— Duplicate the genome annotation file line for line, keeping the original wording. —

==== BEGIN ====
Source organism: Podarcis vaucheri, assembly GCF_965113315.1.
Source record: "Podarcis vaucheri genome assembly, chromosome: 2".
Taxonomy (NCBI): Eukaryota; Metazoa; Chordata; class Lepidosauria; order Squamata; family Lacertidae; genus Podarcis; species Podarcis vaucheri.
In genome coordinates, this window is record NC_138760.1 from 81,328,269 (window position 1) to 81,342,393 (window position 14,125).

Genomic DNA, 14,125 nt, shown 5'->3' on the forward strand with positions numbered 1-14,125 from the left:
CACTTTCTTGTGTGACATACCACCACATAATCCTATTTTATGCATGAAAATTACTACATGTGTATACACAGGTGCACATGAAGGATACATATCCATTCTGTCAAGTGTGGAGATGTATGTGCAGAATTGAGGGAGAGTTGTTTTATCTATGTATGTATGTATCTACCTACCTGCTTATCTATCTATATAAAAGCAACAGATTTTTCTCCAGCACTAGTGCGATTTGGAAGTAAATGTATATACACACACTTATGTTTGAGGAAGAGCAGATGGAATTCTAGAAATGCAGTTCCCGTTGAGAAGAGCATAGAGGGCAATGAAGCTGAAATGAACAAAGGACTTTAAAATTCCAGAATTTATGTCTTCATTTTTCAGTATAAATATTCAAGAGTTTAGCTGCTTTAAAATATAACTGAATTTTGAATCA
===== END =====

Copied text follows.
Source organism: Podarcis vaucheri, assembly GCF_965113315.1.
Source record: "Podarcis vaucheri genome assembly, chromosome: 2".
Taxonomy (NCBI): Eukaryota; Metazoa; Chordata; class Lepidosauria; order Squamata; family Lacertidae; genus Podarcis; species Podarcis vaucheri.
In genome coordinates, this window is record NC_138760.1 from 81,328,269 (window position 1) to 81,342,393 (window position 14,125).

Genomic DNA, 14,125 nt, shown 5'->3' on the forward strand with positions numbered 1-14,125 from the left:
CACTTTCTTGTGTGACATACCACCACATAATCCTATTTTATGCATGAAAATTACTACATGTGTATACACAGGTGCACATGAAGGATACATATCCATTCTGTCAAGTGTGGAGATGTATGTGCAGAATTGAGGGAGAGTTGTTTTATCTATGTATGTATGTATCTACCTACCTGCTTATCTATCTATATAAAAGCAACAGATTTTTCTCCAGCACTAGTGCGATTTGGAAGTAAATGTATATACACACACTTATGTTTGAGGAAGAGCAGATGGAATTCTAGAAATGCAGTTCCCGTTGAGAAGAGCATAGAGGGCAATGAAGCTGAAATGAACAAAGGACTTTAAAATTCCAGAATTTATGTCTTCATTTTTCAGTATAAATATTCAAGAGTTTAGCTGCTTTAAAATATAACTGAATTTTGAATCA